Three Little Numbers

August 2nd, 2011 at 2:27 pm

I try to avoid making a big story out of one month’s numbers, but when those numbers are indicative of a clear, underlying trend, it’s legit to take a closer look.

Such is the case with the release this morning of income and spending numbers for June. 

The figure below shows the monthly change in three numbers.  The first number is -0.2%.  That’s the decline in consumer spending in June, the first such decline in two years, i.e., since the official recession.

Source: BEA

The second number is zero.  That’s the change in spending once you factor in inflation. 

Now, you will notice that usually, adjusting for inflation makes growth numbers smaller, as nominal growth minus price growth equals real growth.

But what if inflation is negative, which as you see in the third bar, it was in June?

So, in June we enjoyed declines in both consumer spending and consumer prices.  Again, it’s just one month’s data, but it’s consistent with the extremely weak demand story we’ve seen in many other reports.  It also helps explain June’s lousy jobs report.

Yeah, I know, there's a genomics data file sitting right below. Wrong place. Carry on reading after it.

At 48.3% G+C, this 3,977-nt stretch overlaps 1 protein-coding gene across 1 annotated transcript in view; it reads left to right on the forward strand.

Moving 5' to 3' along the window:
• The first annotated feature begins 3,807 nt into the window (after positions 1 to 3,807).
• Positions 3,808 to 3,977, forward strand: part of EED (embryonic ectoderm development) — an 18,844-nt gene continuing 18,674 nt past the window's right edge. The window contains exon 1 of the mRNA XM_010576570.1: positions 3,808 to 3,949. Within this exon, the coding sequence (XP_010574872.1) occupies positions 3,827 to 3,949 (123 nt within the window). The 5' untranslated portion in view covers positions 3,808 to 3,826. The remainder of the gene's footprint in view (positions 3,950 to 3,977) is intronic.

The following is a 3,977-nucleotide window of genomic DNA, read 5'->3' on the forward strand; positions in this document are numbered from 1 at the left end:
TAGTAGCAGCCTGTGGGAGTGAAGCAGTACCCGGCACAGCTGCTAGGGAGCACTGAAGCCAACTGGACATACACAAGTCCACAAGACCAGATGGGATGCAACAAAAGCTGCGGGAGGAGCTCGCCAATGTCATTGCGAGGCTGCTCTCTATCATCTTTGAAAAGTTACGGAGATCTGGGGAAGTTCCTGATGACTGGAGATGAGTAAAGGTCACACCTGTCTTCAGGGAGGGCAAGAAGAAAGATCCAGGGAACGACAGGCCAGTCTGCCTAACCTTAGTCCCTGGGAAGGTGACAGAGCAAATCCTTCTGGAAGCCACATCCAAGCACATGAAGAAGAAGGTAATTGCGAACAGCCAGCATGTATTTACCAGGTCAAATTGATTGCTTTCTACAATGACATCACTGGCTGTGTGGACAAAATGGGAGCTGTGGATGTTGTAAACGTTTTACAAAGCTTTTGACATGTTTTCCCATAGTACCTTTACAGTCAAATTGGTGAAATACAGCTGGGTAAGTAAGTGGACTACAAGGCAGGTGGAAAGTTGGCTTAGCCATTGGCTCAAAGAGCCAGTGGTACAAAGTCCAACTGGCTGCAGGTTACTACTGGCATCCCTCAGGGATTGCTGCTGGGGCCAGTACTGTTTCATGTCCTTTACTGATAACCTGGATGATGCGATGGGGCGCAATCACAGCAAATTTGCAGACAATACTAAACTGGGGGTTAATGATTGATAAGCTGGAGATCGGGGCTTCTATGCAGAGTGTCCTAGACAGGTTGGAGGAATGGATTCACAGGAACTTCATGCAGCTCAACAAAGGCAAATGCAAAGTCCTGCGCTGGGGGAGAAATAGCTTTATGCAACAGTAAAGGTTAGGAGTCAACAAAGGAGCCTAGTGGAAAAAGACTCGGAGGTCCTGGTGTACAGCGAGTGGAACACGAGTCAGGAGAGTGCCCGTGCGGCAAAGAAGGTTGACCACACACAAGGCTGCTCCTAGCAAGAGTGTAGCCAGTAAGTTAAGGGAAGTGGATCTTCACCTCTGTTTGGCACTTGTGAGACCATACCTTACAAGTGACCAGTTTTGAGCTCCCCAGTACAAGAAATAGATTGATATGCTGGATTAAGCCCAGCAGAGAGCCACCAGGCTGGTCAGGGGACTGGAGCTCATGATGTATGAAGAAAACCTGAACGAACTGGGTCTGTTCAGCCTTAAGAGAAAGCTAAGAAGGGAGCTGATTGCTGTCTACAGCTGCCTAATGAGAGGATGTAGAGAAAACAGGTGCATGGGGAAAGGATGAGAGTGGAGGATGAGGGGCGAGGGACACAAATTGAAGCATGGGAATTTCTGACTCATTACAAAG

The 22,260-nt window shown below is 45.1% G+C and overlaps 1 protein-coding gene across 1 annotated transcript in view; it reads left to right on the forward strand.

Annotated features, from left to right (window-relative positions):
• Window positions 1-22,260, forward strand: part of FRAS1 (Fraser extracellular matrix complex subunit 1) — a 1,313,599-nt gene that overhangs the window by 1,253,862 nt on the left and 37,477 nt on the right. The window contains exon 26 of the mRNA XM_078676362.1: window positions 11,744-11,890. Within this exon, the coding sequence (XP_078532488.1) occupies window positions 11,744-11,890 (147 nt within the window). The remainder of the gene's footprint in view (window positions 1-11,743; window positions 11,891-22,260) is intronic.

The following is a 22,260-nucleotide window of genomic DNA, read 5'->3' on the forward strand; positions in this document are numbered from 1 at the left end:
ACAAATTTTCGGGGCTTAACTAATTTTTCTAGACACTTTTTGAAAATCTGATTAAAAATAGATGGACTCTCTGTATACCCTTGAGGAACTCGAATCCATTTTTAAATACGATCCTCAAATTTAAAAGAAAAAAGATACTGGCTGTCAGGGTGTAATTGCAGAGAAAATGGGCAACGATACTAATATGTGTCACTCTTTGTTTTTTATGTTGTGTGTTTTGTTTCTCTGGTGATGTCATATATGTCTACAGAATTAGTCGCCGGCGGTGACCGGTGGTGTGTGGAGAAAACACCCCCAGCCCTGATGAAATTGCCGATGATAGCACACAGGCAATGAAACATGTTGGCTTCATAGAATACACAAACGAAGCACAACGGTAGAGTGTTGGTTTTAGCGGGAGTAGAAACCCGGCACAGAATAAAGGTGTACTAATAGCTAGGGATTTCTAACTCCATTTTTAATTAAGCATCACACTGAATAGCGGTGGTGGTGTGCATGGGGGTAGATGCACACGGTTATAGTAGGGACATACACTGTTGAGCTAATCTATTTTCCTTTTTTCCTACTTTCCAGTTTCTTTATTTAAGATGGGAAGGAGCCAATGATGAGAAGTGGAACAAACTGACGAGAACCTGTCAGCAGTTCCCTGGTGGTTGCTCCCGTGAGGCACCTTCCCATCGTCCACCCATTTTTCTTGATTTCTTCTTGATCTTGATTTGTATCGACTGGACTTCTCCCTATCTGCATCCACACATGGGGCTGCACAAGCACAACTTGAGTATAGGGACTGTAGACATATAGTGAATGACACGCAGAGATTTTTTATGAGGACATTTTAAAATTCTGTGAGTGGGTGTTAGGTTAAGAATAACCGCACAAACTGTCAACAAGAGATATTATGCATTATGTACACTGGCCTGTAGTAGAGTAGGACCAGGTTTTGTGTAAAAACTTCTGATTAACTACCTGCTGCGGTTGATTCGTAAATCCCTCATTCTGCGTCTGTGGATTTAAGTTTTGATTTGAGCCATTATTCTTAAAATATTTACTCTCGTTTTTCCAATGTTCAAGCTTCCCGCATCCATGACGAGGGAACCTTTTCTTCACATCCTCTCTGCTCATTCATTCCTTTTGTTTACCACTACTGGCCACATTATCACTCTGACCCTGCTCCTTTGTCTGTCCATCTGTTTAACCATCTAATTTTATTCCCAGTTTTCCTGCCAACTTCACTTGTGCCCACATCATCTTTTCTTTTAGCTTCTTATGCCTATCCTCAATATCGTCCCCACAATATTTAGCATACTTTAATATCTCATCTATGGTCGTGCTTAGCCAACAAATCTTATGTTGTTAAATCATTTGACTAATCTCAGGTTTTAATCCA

And remember, we just learned the other day that real consumer spending was flat in the second quarter, so June wasn’t a quarterly outlier. 

Prices are not, however, in decline on a year-over-year basis, which is a better way to look at them.  The spending price deflator is up 2.6% over the past year, but take out food and energy, as you should to get a more accurate measure of price pressures, and it’s 1.3%.  Not deflation, for sure, but indicative of the underlying weakness we see in June’s data.

This is an economy in serious need of help, and the debt deal doesn’t help.  That is, unless in clears the decks for some actual policy-making to give this economy a nudge forward before it topples over.

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6 comments in reply to "Three Little Numbers"

  1. perplexed says:

    Why do we continue to leave unchallenged the assumption that “the economy will be better a few years down the road” when there is absolutely no evidence that the economy actually will be better “a few years down the road”? What is it that is being done now that “the science of economics” as opposed to “the theology of hopium” will result in it being better a few years from now? What is it that the science of economics says pulls an economy out of a liquidity trap, with government acting as an additional drag instead of a stimulus, and, if its pay down of debt to rentiers, what level of debt do we need to get to and how long will this take at current rates? Are their examples of economies that recovered from deep liquidity traps with no, or negative, help from their governments? How long did it take them? What would have ended the great depression sans the stimulus implemented by Roosevelt followed be the stimulus that resulted from WWII? Could it be that we’d still be in it? What is the “natural” end of a liquidity trap sans stimulus spending?

  2. jo6pac says: